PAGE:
Next Generation Activity-Centric Computing

Next Generation Activity-Centric Computing
Marty Moore*, Miguel Estrada*, Timothy Finley*,
Michael Muller**, Werner Geyer**
*IBM Software Group
Five Technology Park Drive
Westford, MA 01886
{martmoor, mestrada, finleyt}
**IBM T.J Watson Research
One Rogers Street
Cambridge, MA 02116
{michael_muller, Werner.Geyer}
We present Activities, a natural way of managing one’s individual and
collaborative daily work. Activities organizes and integrates resources, tools, and
people around the computational concept of a work activity, with the goal of
increasing work quality and efficiency. Activity templates extend these benefits
by capturing ad hoc business processes and best practices for later reuse.
Activities consists of a centralized, web-based service and includes many
extensions for existing desktop applications. Activities emerged from a multi-year
research effort on activity-centric computing and has been in use since November
Categories and Subject Descriptors
H.4.3 Communications applications -- Information browsers
General Terms
Design, Human factors, Activity, Activity-centric computing
Activity, Activity-centric computing, Collaboration
As enterprise IT environments become more complex, business users have an
increasingly hard time effectively managing their work. A single collaborative activity is
often managed with multiple collaboration tools and technologies at different levels of
formality and/or at different points in its lifecycle, such as email, chat, wikis, discussion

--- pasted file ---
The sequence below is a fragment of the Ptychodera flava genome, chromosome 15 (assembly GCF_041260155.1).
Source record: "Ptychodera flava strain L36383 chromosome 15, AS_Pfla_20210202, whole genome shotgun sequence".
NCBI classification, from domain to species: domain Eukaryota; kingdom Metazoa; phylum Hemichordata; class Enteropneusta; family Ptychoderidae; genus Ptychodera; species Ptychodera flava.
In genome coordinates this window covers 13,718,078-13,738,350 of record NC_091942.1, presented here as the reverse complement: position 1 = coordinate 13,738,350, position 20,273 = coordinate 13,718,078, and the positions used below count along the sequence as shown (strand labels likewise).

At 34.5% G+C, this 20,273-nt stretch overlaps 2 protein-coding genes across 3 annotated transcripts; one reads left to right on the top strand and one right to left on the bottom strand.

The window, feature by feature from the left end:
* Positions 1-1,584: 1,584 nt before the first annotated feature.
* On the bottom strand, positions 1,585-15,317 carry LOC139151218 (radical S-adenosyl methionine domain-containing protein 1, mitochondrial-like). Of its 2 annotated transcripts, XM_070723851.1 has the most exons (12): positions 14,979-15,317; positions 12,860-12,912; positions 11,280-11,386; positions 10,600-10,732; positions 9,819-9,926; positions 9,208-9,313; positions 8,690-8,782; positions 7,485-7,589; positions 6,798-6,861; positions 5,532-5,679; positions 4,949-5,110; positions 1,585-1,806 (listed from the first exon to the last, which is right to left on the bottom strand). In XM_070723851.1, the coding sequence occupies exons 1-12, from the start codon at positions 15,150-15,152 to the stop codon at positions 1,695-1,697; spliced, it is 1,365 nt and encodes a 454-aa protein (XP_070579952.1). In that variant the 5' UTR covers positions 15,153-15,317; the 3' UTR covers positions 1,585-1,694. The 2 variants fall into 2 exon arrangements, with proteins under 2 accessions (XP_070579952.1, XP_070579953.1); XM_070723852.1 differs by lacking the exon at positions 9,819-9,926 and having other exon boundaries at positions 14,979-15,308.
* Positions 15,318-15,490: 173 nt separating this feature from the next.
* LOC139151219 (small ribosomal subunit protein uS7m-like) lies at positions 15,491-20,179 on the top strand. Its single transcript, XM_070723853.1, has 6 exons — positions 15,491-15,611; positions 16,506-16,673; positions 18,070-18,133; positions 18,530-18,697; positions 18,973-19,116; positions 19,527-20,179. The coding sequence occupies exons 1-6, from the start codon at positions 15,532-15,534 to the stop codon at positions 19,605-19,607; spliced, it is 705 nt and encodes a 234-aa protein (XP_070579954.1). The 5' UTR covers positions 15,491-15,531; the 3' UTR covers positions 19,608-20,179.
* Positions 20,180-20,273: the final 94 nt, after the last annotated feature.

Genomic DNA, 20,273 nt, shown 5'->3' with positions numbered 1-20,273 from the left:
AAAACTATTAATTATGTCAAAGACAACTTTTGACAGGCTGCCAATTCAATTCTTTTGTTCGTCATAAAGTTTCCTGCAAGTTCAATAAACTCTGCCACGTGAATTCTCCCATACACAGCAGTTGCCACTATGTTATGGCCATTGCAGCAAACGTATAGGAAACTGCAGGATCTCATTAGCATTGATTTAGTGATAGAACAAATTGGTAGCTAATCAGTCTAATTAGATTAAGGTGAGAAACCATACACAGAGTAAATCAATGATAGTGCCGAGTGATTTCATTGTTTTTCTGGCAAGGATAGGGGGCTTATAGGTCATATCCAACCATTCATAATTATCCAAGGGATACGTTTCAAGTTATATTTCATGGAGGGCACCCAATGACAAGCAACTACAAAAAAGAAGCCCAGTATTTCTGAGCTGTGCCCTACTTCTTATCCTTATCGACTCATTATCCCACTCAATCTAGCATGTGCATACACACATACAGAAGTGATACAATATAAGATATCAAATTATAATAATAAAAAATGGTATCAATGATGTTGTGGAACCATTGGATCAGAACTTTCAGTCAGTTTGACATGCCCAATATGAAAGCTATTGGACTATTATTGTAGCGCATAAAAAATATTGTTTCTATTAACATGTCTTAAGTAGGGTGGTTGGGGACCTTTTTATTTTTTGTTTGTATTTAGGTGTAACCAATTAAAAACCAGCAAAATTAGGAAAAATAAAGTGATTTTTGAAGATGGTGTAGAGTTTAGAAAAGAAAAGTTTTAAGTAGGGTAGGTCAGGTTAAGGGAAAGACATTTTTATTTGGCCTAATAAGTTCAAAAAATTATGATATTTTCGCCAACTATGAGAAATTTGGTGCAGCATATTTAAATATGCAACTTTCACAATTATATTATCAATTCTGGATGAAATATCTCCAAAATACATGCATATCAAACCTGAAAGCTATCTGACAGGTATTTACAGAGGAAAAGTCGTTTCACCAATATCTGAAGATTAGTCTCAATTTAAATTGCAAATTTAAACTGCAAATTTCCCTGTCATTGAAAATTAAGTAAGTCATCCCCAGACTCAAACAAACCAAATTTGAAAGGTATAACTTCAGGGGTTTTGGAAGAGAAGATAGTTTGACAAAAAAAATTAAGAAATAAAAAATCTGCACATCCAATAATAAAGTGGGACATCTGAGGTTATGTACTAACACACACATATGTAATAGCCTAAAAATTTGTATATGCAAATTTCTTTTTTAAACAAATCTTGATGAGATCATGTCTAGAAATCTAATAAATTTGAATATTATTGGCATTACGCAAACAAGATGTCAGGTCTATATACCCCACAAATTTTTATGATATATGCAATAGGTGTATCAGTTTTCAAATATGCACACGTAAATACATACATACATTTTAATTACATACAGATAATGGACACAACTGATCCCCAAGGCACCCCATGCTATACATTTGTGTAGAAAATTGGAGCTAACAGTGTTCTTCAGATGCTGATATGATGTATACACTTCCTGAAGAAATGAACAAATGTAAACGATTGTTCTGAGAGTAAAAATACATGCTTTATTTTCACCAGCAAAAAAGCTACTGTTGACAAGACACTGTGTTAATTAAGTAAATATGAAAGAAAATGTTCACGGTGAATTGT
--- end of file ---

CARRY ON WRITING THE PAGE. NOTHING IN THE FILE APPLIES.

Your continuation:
forums, listservs, document management systems, workflow systems, ERP systems etc
[4]. This diversity of tools means that individuals must monitor and participate in
multiple shared venues, dividing their attention and efforts. Predicting the scale of a new
collaboration, and selecting the appropriate tools to use, is challenging, as resources can
be difficult to move from one environment to another.
In this demonstration we present Activities, a novel collaboration tool that brings together
all related work and collaborations into a common view. The technical goal of activitycentric computing is to bridge the gaps between tool boundaries by horizontally
integrating different collaboration tools in a single conceptual context – the activity. The
intent is not to provide yet another dedicated collaboration tool but rather a technology
for organizing collaboration to reflect the work being done.
Figure 1. Web-based activity dashboard.
The basic idea behind Activities is simple: Reorganize collaboration to reflect the work
being done, rather than the technologies that support the work. An activity can be
defined as a logical unit of work that incorporates all the tools, people, and resources
needed to get the job done [5]; related concepts include Working Spheres [2] and Thrasks
[1]. Examples of activities are: preparing an executive meeting, planning a conference,
closing a sale, or writing or responding to a Request for Proposals.
This project is a direct result of years of research into activity centric collaboration,
including the research on Activity Explorer [5], the research work done in Unified
Activity Management [4], and the Dogear social bookmarking system [3].
The design of Activities was driven by the goal of organizing work into shared or private
activities. In this system an “activity” consists of a set of related, shared objects
representing a task or project. The set of related objects is structured as a hierarchical
thread called an “activity outline”, representing the context of the task at hand. The
activity outline is similar to an activity thread [5], with more explicit structure than a
working sphere [2], and greater diversity of resources than a thrask [1]. Users add items
to activities by posting either a response to an existing object or a new resource addition
directly to the activity. Activities initially supports sharing of six types of objects:
message, chat transcript, file, tasks, web links, and email. Complex tasks can be